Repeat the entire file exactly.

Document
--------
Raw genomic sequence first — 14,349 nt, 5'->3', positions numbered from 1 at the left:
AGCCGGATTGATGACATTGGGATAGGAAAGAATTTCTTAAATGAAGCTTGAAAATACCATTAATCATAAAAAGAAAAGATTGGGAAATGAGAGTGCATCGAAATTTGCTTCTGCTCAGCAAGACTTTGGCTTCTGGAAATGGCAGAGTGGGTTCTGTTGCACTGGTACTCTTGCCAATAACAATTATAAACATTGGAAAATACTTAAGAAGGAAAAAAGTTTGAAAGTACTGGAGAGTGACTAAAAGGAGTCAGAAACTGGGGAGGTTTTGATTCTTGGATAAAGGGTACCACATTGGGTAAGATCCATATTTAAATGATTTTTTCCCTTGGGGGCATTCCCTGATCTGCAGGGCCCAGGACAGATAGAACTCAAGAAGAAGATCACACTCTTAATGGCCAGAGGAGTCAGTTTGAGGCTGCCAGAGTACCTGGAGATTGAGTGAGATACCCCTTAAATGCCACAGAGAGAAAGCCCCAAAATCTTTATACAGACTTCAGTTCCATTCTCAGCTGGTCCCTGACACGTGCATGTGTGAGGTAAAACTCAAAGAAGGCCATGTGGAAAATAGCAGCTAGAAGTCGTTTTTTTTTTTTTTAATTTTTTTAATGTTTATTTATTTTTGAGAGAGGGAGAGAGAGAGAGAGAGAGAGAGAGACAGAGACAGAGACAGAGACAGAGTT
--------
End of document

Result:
Raw genomic sequence first — 14,349 nt, 5'->3', positions numbered from 1 at the left:
AGCCGGATTGATGACATTGGGATAGGAAAGAATTTCTTAAATGAAGCTTGAAAATACCATTAATCATAAAAAGAAAAGATTGGGAAATGAGAGTGCATCGAAATTTGCTTCTGCTCAGCAAGACTTTGGCTTCTGGAAATGGCAGAGTGGGTTCTGTTGCACTGGTACTCTTGCCAATAACAATTATAAACATTGGAAAATACTTAAGAAGGAAAAAAGTTTGAAAGTACTGGAGAGTGACTAAAAGGAGTCAGAAACTGGGGAGGTTTTGATTCTTGGATAAAGGGTACCACATTGGGTAAGATCCATATTTAAATGATTTTTTCCCTTGGGGGCATTCCCTGATCTGCAGGGCCCAGGACAGATAGAACTCAAGAAGAAGATCACACTCTTAATGGCCAGAGGAGTCAGTTTGAGGCTGCCAGAGTACCTGGAGATTGAGTGAGATACCCCTTAAATGCCACAGAGAGAAAGCCCCAAAATCTTTATACAGACTTCAGTTCCATTCTCAGCTGGTCCCTGACACGTGCATGTGTGAGGTAAAACTCAAAGAAGGCCATGTGGAAAATAGCAGCTAGAAGTCGTTTTTTTTTTTTTTAATTTTTTTAATGTTTATTTATTTTTGAGAGAGGGAGAGAGAGAGAGAGAGAGAGAGAGACAGAGACAGAGACAGAGACAGAGTT